Provencal Plates by Mediterranean Interiors

Bouillabaisse (French: [bu.ja.ˈbɛs]; Occitan: bolhabaissa, bullabessa [ˌbuʎaˈβajsɔ / ˌbujaˈbajsɔ]) is a traditional Provençal fish soup originating in the port city of Marseille. The French and English form bouillabaisse comes from the Provençal Occitan word bolhabaissa, a compound that consists of the two verbs bolhir (to boil) and abaissar (to reduce heat, i.e., simmer). Bouillabaisse was originally a dish made by Marseille fishers, using the bony rockfish which they were unable to sell to restaurants or markets. There are at least three kinds of fish in a traditional bouillabaisse, typically red rascasse (Scorpaena scrofa); sea robin; and European conger. It can also include gilt-head bream, turbot, monkfish, mullet, or European hake. It usually also includes shellfish and other seafood such as sea urchins, mussels, velvet crabs, spider crab or octopus. More expensive versions may add langoustine (Dublin Bay prawn; Norway lobster), though this was not part of the traditional dish made by Marseille fishers. Vegetables such as leeks, onions, tomatoes, celery, and potatoes are simmered together with the broth and served with the fish. The broth is traditionally served with a rouille, a mayonnaise made of olive oil, garlic, saffron, and cayenne pepper on grilled slices of bread. What makes a bouillabaisse different from other fish soups is the selection of Provençal herbs and spices in the broth; the use of bony local Mediterranean fish; the way the fish are added one at a time, and brought to a boil; and the method of serving. In Marseille, the broth is served first in a soup plate with slices of bread and rouille, then the fish is served separately on a large platter (see image at top); or, more simply, as Julia Child suggests, the fish and broth are brought to the table separately and served together in large soup plates.

Article Title : Bouillabaisse
Article Snippet :traditional Provençal fish soup originating in the port city of Marseille. The French and English form bouillabaisse comes from the Provençal Occitan word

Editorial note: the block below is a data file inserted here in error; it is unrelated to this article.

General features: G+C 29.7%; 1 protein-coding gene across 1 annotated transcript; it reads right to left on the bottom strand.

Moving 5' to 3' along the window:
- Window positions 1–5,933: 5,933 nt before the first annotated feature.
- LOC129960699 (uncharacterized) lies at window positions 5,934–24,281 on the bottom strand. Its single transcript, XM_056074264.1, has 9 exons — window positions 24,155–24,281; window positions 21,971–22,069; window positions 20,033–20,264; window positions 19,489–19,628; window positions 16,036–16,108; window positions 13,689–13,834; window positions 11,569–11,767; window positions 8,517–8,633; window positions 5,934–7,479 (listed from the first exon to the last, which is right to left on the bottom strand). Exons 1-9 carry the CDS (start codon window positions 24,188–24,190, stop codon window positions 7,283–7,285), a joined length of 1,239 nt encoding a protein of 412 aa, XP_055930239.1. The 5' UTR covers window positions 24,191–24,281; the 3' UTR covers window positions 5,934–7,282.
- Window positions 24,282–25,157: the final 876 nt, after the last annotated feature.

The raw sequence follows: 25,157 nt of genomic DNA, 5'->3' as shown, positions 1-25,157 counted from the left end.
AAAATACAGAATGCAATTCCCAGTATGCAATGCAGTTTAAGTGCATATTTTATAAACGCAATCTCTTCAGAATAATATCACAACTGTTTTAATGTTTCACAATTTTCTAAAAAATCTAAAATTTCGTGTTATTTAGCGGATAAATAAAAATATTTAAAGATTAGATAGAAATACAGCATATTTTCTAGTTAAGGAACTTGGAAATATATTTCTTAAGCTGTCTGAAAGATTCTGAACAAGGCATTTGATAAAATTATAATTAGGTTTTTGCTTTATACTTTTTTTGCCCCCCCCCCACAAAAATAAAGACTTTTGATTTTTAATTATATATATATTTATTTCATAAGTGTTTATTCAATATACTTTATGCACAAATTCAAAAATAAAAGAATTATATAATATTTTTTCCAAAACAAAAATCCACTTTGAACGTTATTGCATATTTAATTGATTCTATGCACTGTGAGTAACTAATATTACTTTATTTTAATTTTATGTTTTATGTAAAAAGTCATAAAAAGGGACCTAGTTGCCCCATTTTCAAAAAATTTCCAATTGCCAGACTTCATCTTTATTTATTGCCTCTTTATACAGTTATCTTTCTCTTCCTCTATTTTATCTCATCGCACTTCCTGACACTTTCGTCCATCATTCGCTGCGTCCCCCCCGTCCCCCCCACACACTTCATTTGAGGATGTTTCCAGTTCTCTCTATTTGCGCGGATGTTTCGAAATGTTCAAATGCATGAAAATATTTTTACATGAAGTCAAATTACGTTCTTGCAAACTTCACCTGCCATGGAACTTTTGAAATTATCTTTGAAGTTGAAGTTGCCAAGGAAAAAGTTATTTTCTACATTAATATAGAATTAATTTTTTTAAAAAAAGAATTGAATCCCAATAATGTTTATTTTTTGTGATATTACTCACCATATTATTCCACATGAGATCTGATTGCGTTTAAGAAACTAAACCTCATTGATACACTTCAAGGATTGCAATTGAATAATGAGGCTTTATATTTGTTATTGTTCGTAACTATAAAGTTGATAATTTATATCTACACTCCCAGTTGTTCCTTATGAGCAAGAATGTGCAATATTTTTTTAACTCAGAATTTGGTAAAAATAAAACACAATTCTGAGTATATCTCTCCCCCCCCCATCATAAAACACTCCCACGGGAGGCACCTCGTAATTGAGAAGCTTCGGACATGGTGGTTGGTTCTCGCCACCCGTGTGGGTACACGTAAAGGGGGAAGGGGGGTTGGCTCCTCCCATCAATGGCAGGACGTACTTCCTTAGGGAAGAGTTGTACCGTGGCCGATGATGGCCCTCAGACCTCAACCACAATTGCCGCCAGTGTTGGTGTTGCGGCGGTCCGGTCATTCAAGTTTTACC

Article Title : Herbes de Provence
Article Snippet :Herbes de Provence (French: [ɛʁb də pʁɔvɑ̃s]; Provençal: èrbas de Provença) is a mixture of dried herbs considered typical of the Provence region of southeastern
Article Title : Skordalia
Article Snippet :reducing the bulk ingredient, which makes for a result similar to the Provençal aïoli and Catalan allioli. In the Ionian Islands, cod stock and lemon
Article Title : Steak au poivre
Article Snippet :January 2011. Pierre Franey (Mar 6, 1985). "Steak 'au poivre' Calls For Eggplant Provencal". Montreal Gazette. Montreal Gazette. Retrieved 22 January 2011.
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Article Snippet :mushroom.[citation needed] Further north and east it is a feature of Provençal cuisine. They are also collected in Poland, where they are traditionally
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Article Snippet :Auvergnat Gascon Aranese Béarnese Judeo-Gascon Landese Languedocien Limousin Provençal Niçard Old Provençal Judeo-Provençal Vivaro-Alpine Mentonasc Gardiol
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Article Snippet :but often served with heavy garnishes. Omelette de la mère Poulard The Provençal omelette is more similar to a frittata than to a traditional rolled or
Article Title : List of French words of Gaulish origin
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Article Title : 1996 in film
Article Snippet :Varshavsky, Chiwetel Ejiofor, Omanza Eugene Shaw, Henry Nartey, Oscar Provencal, Wakefield Ackuaku, David Dontoh, Maxine Burth, Michael Byrne, Ravil Isyanov
Article Title : Italy
Article Snippet :recognised: Albanian, Catalan, German, Greek, Slovene, Croatian, French, Franco-Provençal, Friulian, Ladin, Occitan and Sardinian. Four of these also enjoy a co-official

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